22    Apr 20100 comments

Preservation: Twitter, digital records and more

In this Internet age, how can we preserve digital and traditional photos, documents, recordings and more?

There were several announcements this week by the Washington, DC-based Library of Congress. Here are two of them.

TwitterOne was the acquisition by the LOC of the entire Twitter archive. Ever tweet that you - and everyone else - has ever sent since Twitter launched will be archived for eternity.

There's a good side to this, as well as a cautionary note. The positive note is that our descendants will learn more about us as individuals, what we were interested in, what was important to us, and academics will be able to spend years researching the information and how Twitter changed the world.

In a lighter vein, our future generations will know where we went for lunch, what we ate, if we enjoyed it, and find links to every genealogy (and other blogs) post.

The downside is that every tweet every person has ever posted - regardless of whether it was written in good humor, in anger, or any other shade of emotion - will be available to researchers after a six-month delay window.

Some tweeters are understandably not quite happy with this development.Now that you know your tweets will be digitally preserved for eternity, will it change how and what you write?

Read the announcement on the LOC Blog, the Twitter blog, the LOC press release.

Comments on each are interesting - read them - and run the expected range of positive and negative reactions.

Preservation Week, May 9-15

Pass It OnFor readers who live near Washington, DC, the Library of Congress (LOC) has planned the "Pass It On" Personal Archiving Day, 9am-3pm, Monday, May 10. And for those who cannot attend in person, the Library has put together an excellent toolkit of resources.

The toolkit's sections include Preserving Your Memories (organized by material types: paper, photos, books, textiles, audio, artifacts and digital), Disaster Recovery, Bibliographies & Indexes, Videos, Preservation for Children, Comprehensive Resources and a good collection of resources in languages other than English (including Spanish, French, Chinese, Italian and Arabic resources).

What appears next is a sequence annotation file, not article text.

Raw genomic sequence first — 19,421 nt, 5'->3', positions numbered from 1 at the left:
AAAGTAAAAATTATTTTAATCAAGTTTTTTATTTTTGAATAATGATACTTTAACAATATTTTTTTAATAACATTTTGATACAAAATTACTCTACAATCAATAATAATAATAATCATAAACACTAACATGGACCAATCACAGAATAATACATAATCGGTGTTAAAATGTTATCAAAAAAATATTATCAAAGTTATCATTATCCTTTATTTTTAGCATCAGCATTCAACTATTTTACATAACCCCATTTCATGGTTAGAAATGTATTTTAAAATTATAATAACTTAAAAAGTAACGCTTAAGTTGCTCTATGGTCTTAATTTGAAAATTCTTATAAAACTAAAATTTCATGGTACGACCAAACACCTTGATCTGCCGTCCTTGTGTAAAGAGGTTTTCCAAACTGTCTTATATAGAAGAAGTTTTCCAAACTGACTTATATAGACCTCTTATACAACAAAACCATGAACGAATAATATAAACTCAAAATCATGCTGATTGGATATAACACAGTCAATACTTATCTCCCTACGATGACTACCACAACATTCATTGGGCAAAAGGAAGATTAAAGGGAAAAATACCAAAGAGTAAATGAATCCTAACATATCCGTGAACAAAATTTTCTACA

At the event, LOC preservation experts will speak with attendees about managing materials in all formats - everything from email to home movies to digital photos and audio files.

It also celebrates the first national Preservation Week, May 9-15. Read more about the week, which is sponsored by the LOC, American Library Association (ALA), the Institute for Museum and Library Services and other organizations.

Learn more and sign up for digital preservation updates here. The LOC's Office of Strategic Initiatives, National Digital Information Infrastructure and Preservation's goal is to collect, preserve and make available significant digital content, especially information created only in ditigal for for current and future generations.

I'd like to hear your comments on the Twitter archive and whether you will change your tweeting habits in light of this preservation effort, as well as your thoughts on Preservation Week. What digital records are you interested in preserving and why? I'm looking forward to hearing from you.

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